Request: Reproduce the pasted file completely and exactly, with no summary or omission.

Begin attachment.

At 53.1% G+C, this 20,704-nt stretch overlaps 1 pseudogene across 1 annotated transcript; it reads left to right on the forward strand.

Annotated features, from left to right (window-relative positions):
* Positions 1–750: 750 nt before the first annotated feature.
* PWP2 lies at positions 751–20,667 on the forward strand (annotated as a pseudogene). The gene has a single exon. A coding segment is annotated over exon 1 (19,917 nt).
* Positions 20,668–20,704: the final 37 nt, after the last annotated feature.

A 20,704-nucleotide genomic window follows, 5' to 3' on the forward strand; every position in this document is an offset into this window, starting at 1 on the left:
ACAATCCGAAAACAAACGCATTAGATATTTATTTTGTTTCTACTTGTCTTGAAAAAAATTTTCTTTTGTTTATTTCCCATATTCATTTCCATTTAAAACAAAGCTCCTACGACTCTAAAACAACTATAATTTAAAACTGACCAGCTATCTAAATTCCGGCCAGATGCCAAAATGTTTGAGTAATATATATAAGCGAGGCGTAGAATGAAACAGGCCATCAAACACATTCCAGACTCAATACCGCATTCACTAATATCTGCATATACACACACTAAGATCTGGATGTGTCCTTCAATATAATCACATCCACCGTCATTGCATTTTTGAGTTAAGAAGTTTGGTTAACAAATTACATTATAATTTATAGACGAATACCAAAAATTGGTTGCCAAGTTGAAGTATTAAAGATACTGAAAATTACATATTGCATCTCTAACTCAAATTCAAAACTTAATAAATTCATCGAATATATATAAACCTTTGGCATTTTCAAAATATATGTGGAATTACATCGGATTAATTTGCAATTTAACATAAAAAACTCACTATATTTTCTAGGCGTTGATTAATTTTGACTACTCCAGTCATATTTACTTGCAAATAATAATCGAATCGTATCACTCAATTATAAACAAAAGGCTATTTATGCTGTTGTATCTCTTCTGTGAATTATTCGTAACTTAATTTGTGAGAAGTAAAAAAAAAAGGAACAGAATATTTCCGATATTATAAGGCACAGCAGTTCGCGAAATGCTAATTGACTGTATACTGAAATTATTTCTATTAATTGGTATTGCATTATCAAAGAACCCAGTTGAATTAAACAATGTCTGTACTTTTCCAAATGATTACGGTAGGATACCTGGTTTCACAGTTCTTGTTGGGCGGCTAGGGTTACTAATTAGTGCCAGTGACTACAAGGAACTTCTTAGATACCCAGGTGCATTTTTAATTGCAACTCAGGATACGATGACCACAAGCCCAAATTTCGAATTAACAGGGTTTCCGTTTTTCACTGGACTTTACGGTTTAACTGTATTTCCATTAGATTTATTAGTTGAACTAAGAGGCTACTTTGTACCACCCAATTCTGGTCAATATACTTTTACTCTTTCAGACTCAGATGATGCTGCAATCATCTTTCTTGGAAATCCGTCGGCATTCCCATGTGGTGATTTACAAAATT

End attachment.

At 53.1% G+C, this 20,704-nt stretch overlaps 1 pseudogene across 1 annotated transcript; it reads left to right on the forward strand.

Annotated features, from left to right (window-relative positions):
* Positions 1–750: 750 nt before the first annotated feature.
* PWP2 lies at positions 751–20,667 on the forward strand (annotated as a pseudogene). The gene has a single exon. A coding segment is annotated over exon 1 (19,917 nt).
* Positions 20,668–20,704: the final 37 nt, after the last annotated feature.

A 20,704-nucleotide genomic window follows, 5' to 3' on the forward strand; every position in this document is an offset into this window, starting at 1 on the left:
ACAATCCGAAAACAAACGCATTAGATATTTATTTTGTTTCTACTTGTCTTGAAAAAAATTTTCTTTTGTTTATTTCCCATATTCATTTCCATTTAAAACAAAGCTCCTACGACTCTAAAACAACTATAATTTAAAACTGACCAGCTATCTAAATTCCGGCCAGATGCCAAAATGTTTGAGTAATATATATAAGCGAGGCGTAGAATGAAACAGGCCATCAAACACATTCCAGACTCAATACCGCATTCACTAATATCTGCATATACACACACTAAGATCTGGATGTGTCCTTCAATATAATCACATCCACCGTCATTGCATTTTTGAGTTAAGAAGTTTGGTTAACAAATTACATTATAATTTATAGACGAATACCAAAAATTGGTTGCCAAGTTGAAGTATTAAAGATACTGAAAATTACATATTGCATCTCTAACTCAAATTCAAAACTTAATAAATTCATCGAATATATATAAACCTTTGGCATTTTCAAAATATATGTGGAATTACATCGGATTAATTTGCAATTTAACATAAAAAACTCACTATATTTTCTAGGCGTTGATTAATTTTGACTACTCCAGTCATATTTACTTGCAAATAATAATCGAATCGTATCACTCAATTATAAACAAAAGGCTATTTATGCTGTTGTATCTCTTCTGTGAATTATTCGTAACTTAATTTGTGAGAAGTAAAAAAAAAAGGAACAGAATATTTCCGATATTATAAGGCACAGCAGTTCGCGAAATGCTAATTGACTGTATACTGAAATTATTTCTATTAATTGGTATTGCATTATCAAAGAACCCAGTTGAATTAAACAATGTCTGTACTTTTCCAAATGATTACGGTAGGATACCTGGTTTCACAGTTCTTGTTGGGCGGCTAGGGTTACTAATTAGTGCCAGTGACTACAAGGAACTTCTTAGATACCCAGGTGCATTTTTAATTGCAACTCAGGATACGATGACCACAAGCCCAAATTTCGAATTAACAGGGTTTCCGTTTTTCACTGGACTTTACGGTTTAACTGTATTTCCATTAGATTTATTAGTTGAACTAAGAGGCTACTTTGTACCACCCAATTCTGGTCAATATACTTTTACTCTTTCAGACTCAGATGATGCTGCAATCATCTTTCTTGGAAATCCGTCGGCATTCCCATGTGGTGATTTACAAAATT